Houston Methodist. Leading Medicine

Shoulder FAQ

Question:

I've been told by one orthopedic surgeon that a hemiarthroplasty is the way to go in treating my shoulder arthritis. But when I went for a second opinion, I was advised to just have the whole shoulder joint replaced. What are your thoughts on this?

Answer:

Orthopedic surgeons continue to seek evidence to guide all aspects of patient care. In a newly released document, the American Academy of Orthopaedic Surgeons (AAOS) offers 16 guidelines for clinical practice in the care of patients with shoulder osteoarthritis. There is a wide range of issues related to shoulder arthritis. The fact that the shoulder joint can be replaced with a joint replacement (implant) has changed the way patients are treated. Younger patients with shoulder arthritis has helped push the envelop so-to-speak, meaning the search is on for the right treatment for all ages. Every day surgeons around the world weigh the pros and cons for the treatment of their patients' painful shoulder arthritis. Patient factors such as age, occupation, severity of symptoms, general health, and education level are taken into consideration when choosing a treatment path. The surgeon's examination and X-ray findings also provide important information when forming the plan of care. Hemiarthroplasty (replacement of part of the joint) has good results but total shoulder replacement still seems to work better for the diagnosis of shoulder osteoarthritis. Many patients who receive a hemiarthroplasty end up having a second surgery to convert to a complete joint replacement. There is general agreement that patients who have a torn rotator cuff are not good candidates for shoulder replacement. Other factors that must be taken into consideration when choosing the best plan of care for yourself include age, occupation, severity of symptoms, general health, and education level. The surgeon's examination and X-ray findings also provide important information when forming the plan of care. These are not quick and easy decisions. Getting a second opinion is a good idea. When the two opinions don't match, a third opinion might help. Rolando Izquierdo, MD, et al. Treatment of Glenohumeral Osteoarthritis. In Journal of the American Academy of Orthopaedic Surgeons. June 2010. Vol. 18. No. 6. Pp. 375-382.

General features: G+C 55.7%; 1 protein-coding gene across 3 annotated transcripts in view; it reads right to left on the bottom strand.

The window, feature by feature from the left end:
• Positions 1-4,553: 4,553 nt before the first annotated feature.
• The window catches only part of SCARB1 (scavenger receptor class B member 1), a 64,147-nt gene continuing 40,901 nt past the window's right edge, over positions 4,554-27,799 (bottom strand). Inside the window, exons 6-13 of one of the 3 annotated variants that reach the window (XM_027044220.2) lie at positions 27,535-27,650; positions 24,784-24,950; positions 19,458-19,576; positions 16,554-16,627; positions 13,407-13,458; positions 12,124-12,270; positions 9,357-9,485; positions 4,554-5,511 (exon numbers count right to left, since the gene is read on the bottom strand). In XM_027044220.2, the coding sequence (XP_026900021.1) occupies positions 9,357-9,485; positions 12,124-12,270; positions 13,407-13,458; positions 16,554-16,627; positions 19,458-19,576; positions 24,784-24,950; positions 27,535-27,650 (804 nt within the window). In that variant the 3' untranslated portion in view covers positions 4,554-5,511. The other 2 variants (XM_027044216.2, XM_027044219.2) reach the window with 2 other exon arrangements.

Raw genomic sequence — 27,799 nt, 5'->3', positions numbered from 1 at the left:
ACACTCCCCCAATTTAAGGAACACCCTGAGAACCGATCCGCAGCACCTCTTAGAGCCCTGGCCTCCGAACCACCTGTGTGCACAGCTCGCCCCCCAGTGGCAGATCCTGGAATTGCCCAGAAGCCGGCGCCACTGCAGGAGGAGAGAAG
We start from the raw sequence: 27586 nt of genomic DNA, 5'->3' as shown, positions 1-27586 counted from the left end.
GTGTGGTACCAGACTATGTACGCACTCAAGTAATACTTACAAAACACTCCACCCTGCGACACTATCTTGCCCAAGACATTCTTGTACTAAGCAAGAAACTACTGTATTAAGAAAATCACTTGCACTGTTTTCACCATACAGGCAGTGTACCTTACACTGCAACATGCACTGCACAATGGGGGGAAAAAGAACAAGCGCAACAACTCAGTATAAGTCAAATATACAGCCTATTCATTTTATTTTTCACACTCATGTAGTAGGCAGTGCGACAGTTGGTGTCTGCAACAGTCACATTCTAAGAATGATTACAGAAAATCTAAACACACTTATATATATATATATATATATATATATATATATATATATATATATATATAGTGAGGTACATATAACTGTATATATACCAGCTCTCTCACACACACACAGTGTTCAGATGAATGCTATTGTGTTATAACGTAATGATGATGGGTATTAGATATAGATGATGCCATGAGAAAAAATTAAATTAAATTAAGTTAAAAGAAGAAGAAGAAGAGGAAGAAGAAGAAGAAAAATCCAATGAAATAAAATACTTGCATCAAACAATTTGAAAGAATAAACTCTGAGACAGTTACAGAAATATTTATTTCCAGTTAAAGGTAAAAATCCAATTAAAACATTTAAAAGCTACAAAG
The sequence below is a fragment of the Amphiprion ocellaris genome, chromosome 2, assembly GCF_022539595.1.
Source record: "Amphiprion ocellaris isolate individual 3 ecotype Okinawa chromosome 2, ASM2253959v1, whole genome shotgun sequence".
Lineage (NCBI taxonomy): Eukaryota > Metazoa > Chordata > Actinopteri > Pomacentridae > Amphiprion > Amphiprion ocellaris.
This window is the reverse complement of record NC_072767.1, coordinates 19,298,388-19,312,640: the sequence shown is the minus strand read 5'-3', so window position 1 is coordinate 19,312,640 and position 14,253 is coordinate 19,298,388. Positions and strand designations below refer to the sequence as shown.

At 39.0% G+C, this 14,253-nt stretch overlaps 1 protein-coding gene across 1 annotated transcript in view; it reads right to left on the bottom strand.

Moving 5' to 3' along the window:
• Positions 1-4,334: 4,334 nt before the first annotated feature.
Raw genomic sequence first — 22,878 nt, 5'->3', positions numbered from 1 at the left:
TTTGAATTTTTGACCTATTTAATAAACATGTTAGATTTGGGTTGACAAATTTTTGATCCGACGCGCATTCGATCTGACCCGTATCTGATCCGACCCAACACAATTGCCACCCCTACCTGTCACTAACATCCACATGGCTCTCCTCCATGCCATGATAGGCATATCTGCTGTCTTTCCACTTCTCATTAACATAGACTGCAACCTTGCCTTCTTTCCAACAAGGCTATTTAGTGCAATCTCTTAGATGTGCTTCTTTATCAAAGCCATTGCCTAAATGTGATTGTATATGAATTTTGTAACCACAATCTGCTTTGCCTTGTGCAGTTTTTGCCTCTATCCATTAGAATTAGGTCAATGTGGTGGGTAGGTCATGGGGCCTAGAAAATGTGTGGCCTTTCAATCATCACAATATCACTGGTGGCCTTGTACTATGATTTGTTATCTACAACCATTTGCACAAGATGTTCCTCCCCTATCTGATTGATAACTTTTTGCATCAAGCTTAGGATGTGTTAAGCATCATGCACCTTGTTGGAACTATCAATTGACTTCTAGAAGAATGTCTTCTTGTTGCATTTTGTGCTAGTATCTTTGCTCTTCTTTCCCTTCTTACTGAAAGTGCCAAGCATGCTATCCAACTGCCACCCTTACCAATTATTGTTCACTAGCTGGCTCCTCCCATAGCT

*Disclaimer:* The information contained herein is compiled from a variety of sources. It may not be complete or timely. It does not cover all diseases, physical conditions, ailments or treatments. The information should NOT be used in place of visit with your healthcare provider, nor should you disregard the advice of your health care provider because of any information you read in this topic.
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